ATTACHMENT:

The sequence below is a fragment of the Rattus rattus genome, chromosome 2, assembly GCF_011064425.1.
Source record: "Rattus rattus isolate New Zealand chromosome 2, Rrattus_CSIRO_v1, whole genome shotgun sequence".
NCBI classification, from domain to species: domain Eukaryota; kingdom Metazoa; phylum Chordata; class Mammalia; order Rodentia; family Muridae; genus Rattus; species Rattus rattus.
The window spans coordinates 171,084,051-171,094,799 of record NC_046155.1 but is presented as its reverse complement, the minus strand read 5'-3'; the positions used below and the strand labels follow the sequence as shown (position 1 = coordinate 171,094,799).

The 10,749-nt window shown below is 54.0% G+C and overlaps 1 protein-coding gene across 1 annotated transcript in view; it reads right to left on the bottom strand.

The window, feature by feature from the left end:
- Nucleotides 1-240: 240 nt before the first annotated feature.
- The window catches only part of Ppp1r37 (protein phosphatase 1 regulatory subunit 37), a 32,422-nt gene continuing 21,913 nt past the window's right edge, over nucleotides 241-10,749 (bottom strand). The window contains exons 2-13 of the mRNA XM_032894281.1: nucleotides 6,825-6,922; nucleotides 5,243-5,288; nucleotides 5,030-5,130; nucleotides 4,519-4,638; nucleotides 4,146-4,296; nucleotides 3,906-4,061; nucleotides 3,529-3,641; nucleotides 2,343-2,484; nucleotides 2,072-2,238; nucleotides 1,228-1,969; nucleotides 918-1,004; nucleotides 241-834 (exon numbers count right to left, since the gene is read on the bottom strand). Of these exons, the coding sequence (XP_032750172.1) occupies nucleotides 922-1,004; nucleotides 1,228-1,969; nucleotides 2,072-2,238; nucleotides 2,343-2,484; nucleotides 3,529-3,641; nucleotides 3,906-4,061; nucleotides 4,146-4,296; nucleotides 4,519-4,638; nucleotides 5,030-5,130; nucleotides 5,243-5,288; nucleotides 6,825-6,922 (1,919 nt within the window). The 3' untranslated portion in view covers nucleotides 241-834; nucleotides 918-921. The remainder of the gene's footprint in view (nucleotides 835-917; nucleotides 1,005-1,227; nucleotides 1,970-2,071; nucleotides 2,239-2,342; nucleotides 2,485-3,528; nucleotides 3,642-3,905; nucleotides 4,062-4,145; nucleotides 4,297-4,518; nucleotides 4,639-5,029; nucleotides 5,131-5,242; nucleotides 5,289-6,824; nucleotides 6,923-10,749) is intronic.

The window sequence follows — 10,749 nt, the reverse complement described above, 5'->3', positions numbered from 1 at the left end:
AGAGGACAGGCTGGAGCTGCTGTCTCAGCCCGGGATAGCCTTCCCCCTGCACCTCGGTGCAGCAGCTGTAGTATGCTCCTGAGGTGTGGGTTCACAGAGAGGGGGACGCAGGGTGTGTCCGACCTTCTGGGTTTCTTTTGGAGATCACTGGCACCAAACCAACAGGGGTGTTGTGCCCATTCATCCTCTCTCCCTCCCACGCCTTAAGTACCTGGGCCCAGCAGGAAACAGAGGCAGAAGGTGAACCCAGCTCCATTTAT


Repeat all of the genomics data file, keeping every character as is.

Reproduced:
The sequence below is a fragment of the Rattus rattus genome, chromosome 2, assembly GCF_011064425.1.
Source record: "Rattus rattus isolate New Zealand chromosome 2, Rrattus_CSIRO_v1, whole genome shotgun sequence".
NCBI classification, from domain to species: domain Eukaryota; kingdom Metazoa; phylum Chordata; class Mammalia; order Rodentia; family Muridae; genus Rattus; species Rattus rattus.
The window spans coordinates 171,084,051-171,094,799 of record NC_046155.1 but is presented as its reverse complement, the minus strand read 5'-3'; the positions used below and the strand labels follow the sequence as shown (position 1 = coordinate 171,094,799).

The 10,749-nt window shown below is 54.0% G+C and overlaps 1 protein-coding gene across 1 annotated transcript in view; it reads right to left on the bottom strand.

The window, feature by feature from the left end:
- Nucleotides 1-240: 240 nt before the first annotated feature.
- The window catches only part of Ppp1r37 (protein phosphatase 1 regulatory subunit 37), a 32,422-nt gene continuing 21,913 nt past the window's right edge, over nucleotides 241-10,749 (bottom strand). The window contains exons 2-13 of the mRNA XM_032894281.1: nucleotides 6,825-6,922; nucleotides 5,243-5,288; nucleotides 5,030-5,130; nucleotides 4,519-4,638; nucleotides 4,146-4,296; nucleotides 3,906-4,061; nucleotides 3,529-3,641; nucleotides 2,343-2,484; nucleotides 2,072-2,238; nucleotides 1,228-1,969; nucleotides 918-1,004; nucleotides 241-834 (exon numbers count right to left, since the gene is read on the bottom strand). Of these exons, the coding sequence (XP_032750172.1) occupies nucleotides 922-1,004; nucleotides 1,228-1,969; nucleotides 2,072-2,238; nucleotides 2,343-2,484; nucleotides 3,529-3,641; nucleotides 3,906-4,061; nucleotides 4,146-4,296; nucleotides 4,519-4,638; nucleotides 5,030-5,130; nucleotides 5,243-5,288; nucleotides 6,825-6,922 (1,919 nt within the window). The 3' untranslated portion in view covers nucleotides 241-834; nucleotides 918-921. The remainder of the gene's footprint in view (nucleotides 835-917; nucleotides 1,005-1,227; nucleotides 1,970-2,071; nucleotides 2,239-2,342; nucleotides 2,485-3,528; nucleotides 3,642-3,905; nucleotides 4,062-4,145; nucleotides 4,297-4,518; nucleotides 4,639-5,029; nucleotides 5,131-5,242; nucleotides 5,289-6,824; nucleotides 6,923-10,749) is intronic.

The window sequence follows — 10,749 nt, the reverse complement described above, 5'->3', positions numbered from 1 at the left end:
AGAGGACAGGCTGGAGCTGCTGTCTCAGCCCGGGATAGCCTTCCCCCTGCACCTCGGTGCAGCAGCTGTAGTATGCTCCTGAGGTGTGGGTTCACAGAGAGGGGGACGCAGGGTGTGTCCGACCTTCTGGGTTTCTTTTGGAGATCACTGGCACCAAACCAACAGGGGTGTTGTGCCCATTCATCCTCTCTCCCTCCCACGCCTTAAGTACCTGGGCCCAGCAGGAAACAGAGGCAGAAGGTGAACCCAGCTCCATTTAT